Navigation Links
Genetic changes outside nuclear DNA suspected to trigger more than half of all cancers
Date:3/24/2009

A buildup of chemical bonds on certain cancer-promoting genes, a process known as hypermethylation, is widely known to render cells cancerous by disrupting biological brakes on runaway growth. Now, Johns Hopkins scientists say the reverse process demethylation which wipes off those chemical bonds may also trigger more than half of all cancers.

One potential consequence of the new research is that demethylating drugs now used to treat some cancers may actually cause new cancers as a side effect.

"It's much too early to say for certain, but some patients could be at risk for additional primary tumors, and we may find that they need a molecular profile of their cancer before starting demethylating therapy," says Joseph Califano, M.D., professor of otolaryngologyhead and neck surgery and oncology at Johns Hopkins.

The findings, based on studies of normal and cancer cells from human mouth, nose and throat tissue, provide more evidence that important regulators of gene activity occur outside as well as inside DNA in a cell's nucleus.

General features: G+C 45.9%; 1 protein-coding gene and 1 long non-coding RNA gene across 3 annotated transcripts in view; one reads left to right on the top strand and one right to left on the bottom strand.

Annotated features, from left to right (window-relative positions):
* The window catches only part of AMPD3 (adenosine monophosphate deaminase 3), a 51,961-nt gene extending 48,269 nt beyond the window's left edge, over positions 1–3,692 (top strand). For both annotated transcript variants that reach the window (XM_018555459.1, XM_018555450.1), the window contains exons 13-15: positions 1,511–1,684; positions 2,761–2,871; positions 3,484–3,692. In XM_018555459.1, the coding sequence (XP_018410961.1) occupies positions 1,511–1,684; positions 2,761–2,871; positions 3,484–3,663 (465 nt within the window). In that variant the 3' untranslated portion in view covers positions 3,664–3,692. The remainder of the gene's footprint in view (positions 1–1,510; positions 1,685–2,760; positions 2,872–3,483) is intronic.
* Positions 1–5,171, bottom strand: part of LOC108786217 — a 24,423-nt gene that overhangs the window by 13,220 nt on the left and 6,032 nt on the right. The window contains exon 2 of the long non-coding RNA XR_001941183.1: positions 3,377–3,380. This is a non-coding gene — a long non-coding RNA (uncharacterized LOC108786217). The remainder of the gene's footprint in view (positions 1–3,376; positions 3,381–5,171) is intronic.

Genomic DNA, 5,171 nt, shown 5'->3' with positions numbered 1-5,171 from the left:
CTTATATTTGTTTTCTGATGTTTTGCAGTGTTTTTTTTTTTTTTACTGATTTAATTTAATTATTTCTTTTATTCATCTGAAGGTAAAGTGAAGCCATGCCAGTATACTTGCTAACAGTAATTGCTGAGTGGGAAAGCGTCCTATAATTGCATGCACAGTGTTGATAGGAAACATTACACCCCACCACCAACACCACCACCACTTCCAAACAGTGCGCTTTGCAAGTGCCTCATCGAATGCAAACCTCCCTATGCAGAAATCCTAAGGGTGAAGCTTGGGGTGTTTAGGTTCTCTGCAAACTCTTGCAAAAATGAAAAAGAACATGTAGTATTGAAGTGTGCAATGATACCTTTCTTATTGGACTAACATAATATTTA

"While cancer-causing and other mutations alter vital protein-making pathways by rewriting the gene's DNA code, epigenetic changes affect genes without changing the code itself. The new studies tell us that such changes occur not only when methyl groups bond to a gene's on-off switch, but also when they come unglued," says Califano.

Califano says sporadic reports of demethylation as a tool in activating cancer-promoting genes led his team to develop a systematic way to discover these epigenetic changes and show how the process is linked to cancer.

To gather their evidence, Califano and his group treated two cell lines from normal oral tissue with the demethylating drug 5-azacytidine and collected a list of genes that were activated as a result. They used special silicon chips carrying pieces of genetic material that allow thousands of genes to be analyzed at one time to locate genes activated by demethylation.